Sunrise, as its members refer to it, is something else, too: an organization led largely by women. They’re Gen Zers and young millennials, most of them students, who understand that, if left unchallenged, climate change guarantees that the world they’ll inherit will be a hellscape of monster storms, flooding, scorching summer heat, immense poverty and more.
As the impact of climate change continues to become more pronounced, as it did with last year’s wildfires in California, youthful optimism has given way to youthful dread. Psychologists even have a term for it: climate grief. Jordan McAuliff, a teenage Sunriser from New York, talked about what that means when she spoke at a protest at the D.C. offices of Senate Democratic Leader Chuck Schumer (D-N.Y.).
“I have been a lifeline for my friends who struggle with suicide because they don’t understand what the point is of staying on Earth any longer,” she said. “How much longer can young people go without hope?”
Through Sunrise, young people have been turning their dread into action and, in the process, made their organization into one of the last best hopes to stop the steady advance of climate change. Varshini Prakash, 26, was one of the eight climate activists who formed Sunrise in 2017. “We really wanted to give young people a pathway to have their voices heard and make climate change a crucial political issue,” she says.
From the start, Sunrise rejected the notion that activists had to choose between being involved in protests—including civil disobedience—or jumping into electoral politics. They needed to do both. Last year, at the same time it was protesting the Democratic National Committee’s repeal of its ban on contributions from fossil fuel interests, the group was also backing 30 Democratic candidates in 34 states who’d pledged not to accept such funds for their own campaigns. Beginning from scratch, Sunrise assembled and trained an army of volunteers who made direct contact with 254,000 voters. Thanks in no small part to their work, 19 of the candidates Sunrise backed were elected.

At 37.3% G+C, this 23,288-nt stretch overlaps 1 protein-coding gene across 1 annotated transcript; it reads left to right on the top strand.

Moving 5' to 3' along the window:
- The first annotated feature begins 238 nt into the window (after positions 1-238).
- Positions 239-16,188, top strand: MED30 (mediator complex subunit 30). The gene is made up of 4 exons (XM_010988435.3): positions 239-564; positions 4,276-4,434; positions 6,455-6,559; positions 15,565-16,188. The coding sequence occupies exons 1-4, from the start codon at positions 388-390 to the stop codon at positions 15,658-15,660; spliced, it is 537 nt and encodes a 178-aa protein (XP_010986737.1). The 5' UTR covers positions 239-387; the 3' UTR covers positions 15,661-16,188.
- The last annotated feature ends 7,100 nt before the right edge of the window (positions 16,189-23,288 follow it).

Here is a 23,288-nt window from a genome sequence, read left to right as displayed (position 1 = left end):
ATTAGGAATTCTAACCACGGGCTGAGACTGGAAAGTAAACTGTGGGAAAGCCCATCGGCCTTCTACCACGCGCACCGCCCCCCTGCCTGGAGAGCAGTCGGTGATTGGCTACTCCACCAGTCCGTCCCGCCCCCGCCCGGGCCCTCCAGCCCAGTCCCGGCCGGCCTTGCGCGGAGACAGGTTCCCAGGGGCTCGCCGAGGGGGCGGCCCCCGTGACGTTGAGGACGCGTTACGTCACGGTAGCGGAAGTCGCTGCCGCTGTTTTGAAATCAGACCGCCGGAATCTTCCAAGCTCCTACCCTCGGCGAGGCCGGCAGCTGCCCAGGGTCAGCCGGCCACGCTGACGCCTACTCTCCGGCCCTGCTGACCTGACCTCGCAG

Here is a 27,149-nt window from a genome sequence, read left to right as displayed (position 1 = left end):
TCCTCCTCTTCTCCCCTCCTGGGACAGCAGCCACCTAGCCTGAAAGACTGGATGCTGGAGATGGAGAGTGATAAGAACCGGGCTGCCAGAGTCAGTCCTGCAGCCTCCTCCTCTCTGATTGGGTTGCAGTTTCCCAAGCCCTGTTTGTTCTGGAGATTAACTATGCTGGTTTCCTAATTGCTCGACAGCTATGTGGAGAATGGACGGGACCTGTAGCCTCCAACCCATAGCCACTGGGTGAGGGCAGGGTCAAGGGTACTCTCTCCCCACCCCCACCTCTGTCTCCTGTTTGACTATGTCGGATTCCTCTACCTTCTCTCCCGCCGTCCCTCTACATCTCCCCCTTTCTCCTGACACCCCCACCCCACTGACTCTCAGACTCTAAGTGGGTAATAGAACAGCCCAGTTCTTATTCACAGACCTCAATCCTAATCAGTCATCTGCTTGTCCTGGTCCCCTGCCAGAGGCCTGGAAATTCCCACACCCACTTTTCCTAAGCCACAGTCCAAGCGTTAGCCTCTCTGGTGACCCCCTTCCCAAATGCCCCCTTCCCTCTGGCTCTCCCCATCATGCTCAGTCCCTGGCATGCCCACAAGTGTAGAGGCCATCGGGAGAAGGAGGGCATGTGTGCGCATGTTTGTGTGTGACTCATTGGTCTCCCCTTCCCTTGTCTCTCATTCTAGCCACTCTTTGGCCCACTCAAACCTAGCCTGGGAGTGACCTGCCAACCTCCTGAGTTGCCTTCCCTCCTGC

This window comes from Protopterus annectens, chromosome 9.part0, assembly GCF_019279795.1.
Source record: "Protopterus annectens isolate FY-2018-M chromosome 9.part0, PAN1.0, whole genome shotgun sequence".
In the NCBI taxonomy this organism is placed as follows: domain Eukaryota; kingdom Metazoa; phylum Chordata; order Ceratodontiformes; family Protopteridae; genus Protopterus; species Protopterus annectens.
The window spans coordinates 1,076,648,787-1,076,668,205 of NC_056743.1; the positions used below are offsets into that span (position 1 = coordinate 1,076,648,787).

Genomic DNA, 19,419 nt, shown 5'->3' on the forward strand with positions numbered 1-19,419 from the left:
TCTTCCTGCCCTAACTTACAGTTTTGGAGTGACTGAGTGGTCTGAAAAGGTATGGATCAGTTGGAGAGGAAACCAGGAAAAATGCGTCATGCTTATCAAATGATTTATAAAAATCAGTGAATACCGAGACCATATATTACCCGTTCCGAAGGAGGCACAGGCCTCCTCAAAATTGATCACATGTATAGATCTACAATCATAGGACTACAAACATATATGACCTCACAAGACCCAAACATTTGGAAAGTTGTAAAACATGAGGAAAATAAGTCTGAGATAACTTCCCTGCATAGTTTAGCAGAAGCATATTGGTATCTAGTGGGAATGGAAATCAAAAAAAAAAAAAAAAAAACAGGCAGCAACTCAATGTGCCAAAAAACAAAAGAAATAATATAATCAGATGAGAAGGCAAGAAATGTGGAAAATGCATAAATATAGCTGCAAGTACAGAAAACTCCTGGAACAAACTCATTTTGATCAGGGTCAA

A week later, Sunrise burst onto the national scene by organizing a sit-in at the office of then-Minority Leader Nancy Pelosi to demand the creation of a Select Committee for a Green New Deal. Though the participation of Rep. Alexandria Ocasio-Cortez (D-N.Y.) triggered a media feeding frenzy, she and Sunrise didn’t get the special committee both had sought.
Yet that protest, together with a 1,000-person lobbying blitz and other actions that followed, touched a chord with so many young people that local Sunrise groups (called “hubs”) were forming faster than the national staff could keep count. No less important, Sunrise had strengthened the hand of climate change activists in Congress. One of them, Rep. Jamie Raskin (D-Md.), campaigned on his own Green Deal for America when he first ran in 2016.
“I found their entrance on the scene completely refreshing and a little mystifying, because I didn’t know where they were coming from,” Raskin recalls. “Then they told me they were working to get a select committee to get Congress focused on climate change and I was thrilled. This is exactly what we need.”
With the Green New Deal resolution now before Congress, Sunrisers are working to make life miserable for its Republican opponents and pressing Democratic presidential candidates to back the measure. Some already have. The group also hopes to see the Green New Deal make it into the party’s platform. And that could happen, though it would be a far less ambitious proposal than the one Sunrise is backing.
As it nears its third year, Sunrise has become a powerful expression of generational politics, but also one rooted in feminist values. More than half of Sunrise’s steering team members are women, as are most of its principal staff, and in January founder Prakash became Sunrise’s first executive director.
Sara Blazevic, 26, also a Sunrise founder and now its managing director, says that supporting strong women leaders is a Sunrise value: “Seeing leaders like [Prakash] inspires other young women to get involved. It’s like a multiplier effect.”